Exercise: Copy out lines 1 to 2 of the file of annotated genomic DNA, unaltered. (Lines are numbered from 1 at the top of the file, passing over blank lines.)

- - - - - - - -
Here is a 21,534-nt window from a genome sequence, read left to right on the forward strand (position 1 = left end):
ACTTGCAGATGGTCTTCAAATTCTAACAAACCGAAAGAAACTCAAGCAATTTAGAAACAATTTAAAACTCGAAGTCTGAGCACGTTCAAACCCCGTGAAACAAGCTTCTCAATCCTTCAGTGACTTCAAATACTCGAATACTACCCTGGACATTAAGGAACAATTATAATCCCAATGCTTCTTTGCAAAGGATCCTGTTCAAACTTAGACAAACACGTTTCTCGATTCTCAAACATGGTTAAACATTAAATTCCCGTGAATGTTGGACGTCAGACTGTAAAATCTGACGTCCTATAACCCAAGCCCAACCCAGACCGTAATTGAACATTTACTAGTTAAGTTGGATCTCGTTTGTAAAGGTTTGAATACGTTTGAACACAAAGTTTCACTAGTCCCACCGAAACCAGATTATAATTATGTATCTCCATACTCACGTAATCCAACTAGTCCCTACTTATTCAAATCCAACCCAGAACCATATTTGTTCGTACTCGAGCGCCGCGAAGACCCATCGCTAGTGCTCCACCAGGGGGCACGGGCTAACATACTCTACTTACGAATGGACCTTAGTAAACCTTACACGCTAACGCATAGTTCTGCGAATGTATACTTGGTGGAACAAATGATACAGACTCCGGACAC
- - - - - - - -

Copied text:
Here is a 21,534-nt window from a genome sequence, read left to right on the forward strand (position 1 = left end):
ACTTGCAGATGGTCTTCAAATTCTAACAAACCGAAAGAAACTCAAGCAATTTAGAAACAATTTAAAACTCGAAGTCTGAGCACGTTCAAACCCCGTGAAACAAGCTTCTCAATCCTTCAGTGACTTCAAATACTCGAATACTACCCTGGACATTAAGGAACAATTATAATCCCAATGCTTCTTTGCAAAGGATCCTGTTCAAACTTAGACAAACACGTTTCTCGATTCTCAAACATGGTTAAACATTAAATTCCCGTGAATGTTGGACGTCAGACTGTAAAATCTGACGTCCTATAACCCAAGCCCAACCCAGACCGTAATTGAACATTTACTAGTTAAGTTGGATCTCGTTTGTAAAGGTTTGAATACGTTTGAACACAAAGTTTCACTAGTCCCACCGAAACCAGATTATAATTATGTATCTCCATACTCACGTAATCCAACTAGTCCCTACTTATTCAAATCCAACCCAGAACCATATTTGTTCGTACTCGAGCGCCGCGAAGACCCATCGCTAGTGCTCCACCAGGGGGCACGGGCTAACATACTCTACTTACGAATGGACCTTAGTAAACCTTACACGCTAACGCATAGTTCTGCGAATGTATACTTGGTGGAACAAATGATACAGACTCCGGACAC